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Opportunities for using spatial property assessment data in air pollution exposure assessments

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dc.contributor.author Setton, Eleanor M
dc.contributor.author Hystad, Perry W
dc.contributor.author Keller, C Peter
dc.date.accessioned 2014-07-18T20:15:02Z
dc.date.available 2014-07-18T20:15:02Z
dc.date.copyright 2005 en_US
dc.date.issued 2005-10-31
dc.identifier.citation Setton EM, PW Hystad, and CP Keller. Opportunities for using spatial property assessment data in air pollution exposure assessments.International Journal of Health Geographics 2005, 4:26 en_US
dc.identifier.uri http://www.ij-healthgeographics.com/content/4/1/26
dc.identifier.uri http://dx.doi.org/10.1186/1476-072X-4-26
dc.identifier.uri http://hdl.handle.net/1828/5467
dc.description BioMed Central en_US
dc.description.abstract Background: Many epidemiological studies examining the relationships between adverse health outcomes and exposure to air pollutants use ambient air pollution measurements as a proxy for personal exposure levels. When pollution levels vary at neighbourhood levels, using ambient pollution data from sparsely located fixed monitors may inadequately capture the spatial variation in ambient pollution. A major constraint to moving toward exposure assessments and epidemiological studies of air pollution at a neighbourhood level is the lack of readily available data at appropriate spatial resolutions. Spatial property assessment data are widely available in North America and may provide an opportunity for developing neighbourhood level air pollution exposure assessments. Results: This paper provides a detailed description of spatial property assessment data available in the Pacific Northwest of Canada and the United States, and provides examples of potential applications of spatial property assessment data for improving air pollution exposure assessment at the neighbourhood scale, including: (1) creating variables for use in land use regression modelling of neighbourhood levels of ambient air pollution; (2) enhancing wood smoke exposure estimates by mapping fireplace locations; and (3) using data available on individual building characteristics to produce a regional air pollution infiltration model. Conclusion: Spatial property assessment data are an extremely detailed data source at a fine spatial resolution, and therefore a source of information that could improve the quality and spatial resolution of current air pollution exposure assessments. en_US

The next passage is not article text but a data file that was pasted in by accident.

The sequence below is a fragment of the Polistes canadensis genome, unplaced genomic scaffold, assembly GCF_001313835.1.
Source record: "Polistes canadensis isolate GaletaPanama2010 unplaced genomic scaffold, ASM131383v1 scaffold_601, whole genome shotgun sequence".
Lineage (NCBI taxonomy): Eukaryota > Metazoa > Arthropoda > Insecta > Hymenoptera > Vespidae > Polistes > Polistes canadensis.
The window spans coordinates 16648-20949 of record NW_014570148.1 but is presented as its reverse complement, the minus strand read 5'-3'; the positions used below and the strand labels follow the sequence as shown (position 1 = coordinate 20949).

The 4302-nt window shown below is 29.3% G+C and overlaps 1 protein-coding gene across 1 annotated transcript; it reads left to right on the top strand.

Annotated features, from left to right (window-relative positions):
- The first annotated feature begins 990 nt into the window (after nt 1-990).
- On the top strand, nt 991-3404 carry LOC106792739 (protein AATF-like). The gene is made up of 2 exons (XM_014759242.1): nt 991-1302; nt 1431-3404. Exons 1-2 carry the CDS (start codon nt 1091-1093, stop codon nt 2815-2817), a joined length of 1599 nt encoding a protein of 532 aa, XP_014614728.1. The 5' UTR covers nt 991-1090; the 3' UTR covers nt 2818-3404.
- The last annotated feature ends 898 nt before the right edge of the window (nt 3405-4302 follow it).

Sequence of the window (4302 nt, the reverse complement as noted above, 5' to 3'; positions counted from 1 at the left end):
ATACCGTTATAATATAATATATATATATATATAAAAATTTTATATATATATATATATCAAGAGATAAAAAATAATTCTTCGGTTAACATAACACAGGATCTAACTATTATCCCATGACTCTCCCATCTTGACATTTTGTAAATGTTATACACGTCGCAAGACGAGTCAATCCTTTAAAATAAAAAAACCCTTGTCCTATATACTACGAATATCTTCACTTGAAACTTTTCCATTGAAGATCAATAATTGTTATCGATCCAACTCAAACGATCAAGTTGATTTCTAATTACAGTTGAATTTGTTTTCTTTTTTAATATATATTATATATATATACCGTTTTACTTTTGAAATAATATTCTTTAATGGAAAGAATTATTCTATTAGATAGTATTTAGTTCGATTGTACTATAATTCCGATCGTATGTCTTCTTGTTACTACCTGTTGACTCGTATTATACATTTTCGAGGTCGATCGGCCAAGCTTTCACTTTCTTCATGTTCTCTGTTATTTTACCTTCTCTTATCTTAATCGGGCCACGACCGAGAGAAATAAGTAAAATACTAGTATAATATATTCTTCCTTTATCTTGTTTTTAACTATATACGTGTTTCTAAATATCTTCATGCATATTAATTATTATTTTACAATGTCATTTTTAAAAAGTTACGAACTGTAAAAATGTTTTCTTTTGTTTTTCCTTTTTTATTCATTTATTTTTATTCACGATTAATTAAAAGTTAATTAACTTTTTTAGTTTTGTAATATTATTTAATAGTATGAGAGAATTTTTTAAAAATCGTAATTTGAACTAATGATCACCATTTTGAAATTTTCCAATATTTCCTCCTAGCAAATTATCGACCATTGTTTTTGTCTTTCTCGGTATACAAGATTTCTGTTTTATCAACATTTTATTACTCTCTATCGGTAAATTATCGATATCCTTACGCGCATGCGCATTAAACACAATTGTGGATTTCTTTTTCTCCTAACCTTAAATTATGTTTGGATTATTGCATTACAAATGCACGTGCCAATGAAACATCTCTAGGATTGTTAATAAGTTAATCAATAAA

dc.description.sponsorship This research has been funded by the BC Centre for Disease Control, via a grant provided by Health Canada as part of the ongoing Border Air Quality Strategy agreement between Canada and the United States. en_US
dc.language.iso en en_US
dc.publisher BioMed Central en_US
dc.title Opportunities for using spatial property assessment data in air pollution exposure assessments en_US
dc.type Article en_US
dc.description.scholarlevel Faculty en_US
dc.description.reviewstatus Reviewed en_US


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